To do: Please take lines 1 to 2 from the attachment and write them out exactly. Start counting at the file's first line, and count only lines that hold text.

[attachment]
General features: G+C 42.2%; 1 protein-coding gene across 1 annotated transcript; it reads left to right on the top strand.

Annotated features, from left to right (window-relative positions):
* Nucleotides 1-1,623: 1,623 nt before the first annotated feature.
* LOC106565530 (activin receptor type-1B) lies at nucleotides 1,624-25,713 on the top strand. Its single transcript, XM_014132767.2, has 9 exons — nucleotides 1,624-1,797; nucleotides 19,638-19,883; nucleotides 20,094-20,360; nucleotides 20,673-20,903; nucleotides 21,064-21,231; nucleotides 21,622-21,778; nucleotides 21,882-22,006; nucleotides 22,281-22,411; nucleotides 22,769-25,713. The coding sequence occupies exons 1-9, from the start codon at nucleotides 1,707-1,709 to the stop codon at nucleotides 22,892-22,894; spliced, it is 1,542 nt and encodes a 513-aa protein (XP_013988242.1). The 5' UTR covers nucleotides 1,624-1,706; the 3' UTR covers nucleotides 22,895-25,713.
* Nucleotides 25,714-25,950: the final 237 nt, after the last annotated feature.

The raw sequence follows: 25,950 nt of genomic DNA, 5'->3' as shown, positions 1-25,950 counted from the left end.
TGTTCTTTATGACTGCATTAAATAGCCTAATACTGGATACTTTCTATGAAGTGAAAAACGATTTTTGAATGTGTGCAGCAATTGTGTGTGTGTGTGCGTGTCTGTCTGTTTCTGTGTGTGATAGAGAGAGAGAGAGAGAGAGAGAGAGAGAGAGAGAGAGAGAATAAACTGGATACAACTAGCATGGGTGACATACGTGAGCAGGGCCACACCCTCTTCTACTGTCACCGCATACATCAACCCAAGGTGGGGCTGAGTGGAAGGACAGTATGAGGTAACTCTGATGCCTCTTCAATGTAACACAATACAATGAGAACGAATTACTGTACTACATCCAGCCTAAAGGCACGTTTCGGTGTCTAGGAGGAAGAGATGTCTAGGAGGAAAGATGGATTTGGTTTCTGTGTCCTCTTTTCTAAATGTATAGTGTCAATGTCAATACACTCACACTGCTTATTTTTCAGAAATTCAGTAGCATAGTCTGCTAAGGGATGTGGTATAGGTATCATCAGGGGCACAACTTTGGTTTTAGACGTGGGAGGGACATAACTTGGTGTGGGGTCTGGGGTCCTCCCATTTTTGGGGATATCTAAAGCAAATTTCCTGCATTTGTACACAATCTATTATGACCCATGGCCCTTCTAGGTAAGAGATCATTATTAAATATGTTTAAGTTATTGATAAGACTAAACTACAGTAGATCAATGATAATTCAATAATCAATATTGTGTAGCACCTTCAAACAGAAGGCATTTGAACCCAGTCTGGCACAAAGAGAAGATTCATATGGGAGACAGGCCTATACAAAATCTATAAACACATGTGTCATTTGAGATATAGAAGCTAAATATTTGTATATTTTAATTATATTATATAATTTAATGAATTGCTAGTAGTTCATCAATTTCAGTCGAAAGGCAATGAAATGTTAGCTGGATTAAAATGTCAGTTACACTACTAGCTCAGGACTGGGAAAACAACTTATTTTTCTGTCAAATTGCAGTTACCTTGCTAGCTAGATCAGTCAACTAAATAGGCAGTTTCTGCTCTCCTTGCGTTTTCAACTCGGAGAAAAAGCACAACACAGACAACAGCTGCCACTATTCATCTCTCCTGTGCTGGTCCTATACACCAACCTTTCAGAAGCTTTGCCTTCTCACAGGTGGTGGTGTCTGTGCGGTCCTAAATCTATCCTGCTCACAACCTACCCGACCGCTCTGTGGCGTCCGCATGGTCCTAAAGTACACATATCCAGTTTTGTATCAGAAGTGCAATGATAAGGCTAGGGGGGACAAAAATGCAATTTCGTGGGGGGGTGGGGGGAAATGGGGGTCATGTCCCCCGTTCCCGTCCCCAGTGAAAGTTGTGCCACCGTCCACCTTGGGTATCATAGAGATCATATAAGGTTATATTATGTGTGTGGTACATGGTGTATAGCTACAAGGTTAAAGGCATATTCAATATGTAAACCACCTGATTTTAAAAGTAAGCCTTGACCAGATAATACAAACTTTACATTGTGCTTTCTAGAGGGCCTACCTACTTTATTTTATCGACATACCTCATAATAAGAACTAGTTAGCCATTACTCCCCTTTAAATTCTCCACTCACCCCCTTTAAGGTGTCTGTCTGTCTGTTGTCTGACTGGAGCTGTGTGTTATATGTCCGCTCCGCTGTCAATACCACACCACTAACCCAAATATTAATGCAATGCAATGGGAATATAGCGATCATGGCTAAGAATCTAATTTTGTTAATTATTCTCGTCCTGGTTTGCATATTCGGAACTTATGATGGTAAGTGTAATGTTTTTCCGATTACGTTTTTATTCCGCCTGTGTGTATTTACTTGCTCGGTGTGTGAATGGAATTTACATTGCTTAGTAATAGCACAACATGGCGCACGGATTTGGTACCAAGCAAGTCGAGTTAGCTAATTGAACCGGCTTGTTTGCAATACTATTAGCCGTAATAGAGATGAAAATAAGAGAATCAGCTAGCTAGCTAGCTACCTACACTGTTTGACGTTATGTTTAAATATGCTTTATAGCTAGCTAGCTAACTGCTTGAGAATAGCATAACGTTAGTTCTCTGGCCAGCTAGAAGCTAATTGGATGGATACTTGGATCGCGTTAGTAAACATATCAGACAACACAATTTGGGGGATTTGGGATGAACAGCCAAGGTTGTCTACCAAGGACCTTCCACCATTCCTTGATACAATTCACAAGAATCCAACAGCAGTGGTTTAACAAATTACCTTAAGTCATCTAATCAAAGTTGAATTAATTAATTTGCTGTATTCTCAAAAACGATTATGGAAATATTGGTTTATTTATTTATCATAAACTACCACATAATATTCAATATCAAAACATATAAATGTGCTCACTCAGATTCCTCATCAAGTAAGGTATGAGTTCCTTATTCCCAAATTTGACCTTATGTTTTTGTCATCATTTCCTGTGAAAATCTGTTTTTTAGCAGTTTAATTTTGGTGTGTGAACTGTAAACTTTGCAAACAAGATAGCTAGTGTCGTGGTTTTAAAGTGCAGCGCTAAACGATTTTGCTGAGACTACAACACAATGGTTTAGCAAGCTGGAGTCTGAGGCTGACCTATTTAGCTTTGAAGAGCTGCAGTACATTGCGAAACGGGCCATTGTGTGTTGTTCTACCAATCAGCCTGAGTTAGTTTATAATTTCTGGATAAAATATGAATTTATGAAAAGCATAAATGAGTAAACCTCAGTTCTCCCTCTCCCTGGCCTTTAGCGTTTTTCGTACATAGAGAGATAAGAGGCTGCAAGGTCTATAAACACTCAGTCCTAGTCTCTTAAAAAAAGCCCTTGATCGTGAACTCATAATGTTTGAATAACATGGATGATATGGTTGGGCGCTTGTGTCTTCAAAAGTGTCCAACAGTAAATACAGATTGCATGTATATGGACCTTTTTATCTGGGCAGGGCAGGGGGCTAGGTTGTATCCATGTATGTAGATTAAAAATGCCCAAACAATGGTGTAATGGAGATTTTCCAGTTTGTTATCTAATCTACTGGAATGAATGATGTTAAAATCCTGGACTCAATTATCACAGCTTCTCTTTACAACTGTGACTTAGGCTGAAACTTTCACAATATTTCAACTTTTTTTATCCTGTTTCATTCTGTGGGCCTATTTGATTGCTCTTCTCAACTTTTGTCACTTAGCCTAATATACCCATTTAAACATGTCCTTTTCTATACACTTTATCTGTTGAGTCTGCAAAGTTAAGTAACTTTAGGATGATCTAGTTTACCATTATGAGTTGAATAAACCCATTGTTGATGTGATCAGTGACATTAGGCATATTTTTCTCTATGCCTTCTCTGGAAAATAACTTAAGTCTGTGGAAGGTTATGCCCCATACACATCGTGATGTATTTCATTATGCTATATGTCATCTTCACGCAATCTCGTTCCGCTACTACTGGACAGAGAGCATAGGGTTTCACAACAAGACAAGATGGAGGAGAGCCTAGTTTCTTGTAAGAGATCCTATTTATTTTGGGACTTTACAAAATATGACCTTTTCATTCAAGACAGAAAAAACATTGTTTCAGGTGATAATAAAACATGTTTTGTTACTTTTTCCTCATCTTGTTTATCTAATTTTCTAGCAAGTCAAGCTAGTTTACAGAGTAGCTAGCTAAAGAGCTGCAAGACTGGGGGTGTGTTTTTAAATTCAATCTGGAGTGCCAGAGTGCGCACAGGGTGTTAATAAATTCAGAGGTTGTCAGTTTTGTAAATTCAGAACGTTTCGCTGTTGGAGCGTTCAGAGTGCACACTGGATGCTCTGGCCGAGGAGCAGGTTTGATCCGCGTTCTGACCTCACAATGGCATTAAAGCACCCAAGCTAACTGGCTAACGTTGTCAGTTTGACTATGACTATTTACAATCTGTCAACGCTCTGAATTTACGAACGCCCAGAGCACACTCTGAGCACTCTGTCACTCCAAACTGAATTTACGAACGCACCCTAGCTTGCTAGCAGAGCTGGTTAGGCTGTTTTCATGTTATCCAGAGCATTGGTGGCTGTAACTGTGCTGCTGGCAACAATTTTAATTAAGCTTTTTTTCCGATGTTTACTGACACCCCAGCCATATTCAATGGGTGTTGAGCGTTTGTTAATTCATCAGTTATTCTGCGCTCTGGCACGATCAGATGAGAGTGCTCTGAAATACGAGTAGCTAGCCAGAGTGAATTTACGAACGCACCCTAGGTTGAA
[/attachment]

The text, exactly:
General features: G+C 42.2%; 1 protein-coding gene across 1 annotated transcript; it reads left to right on the top strand.

Annotated features, from left to right (window-relative positions):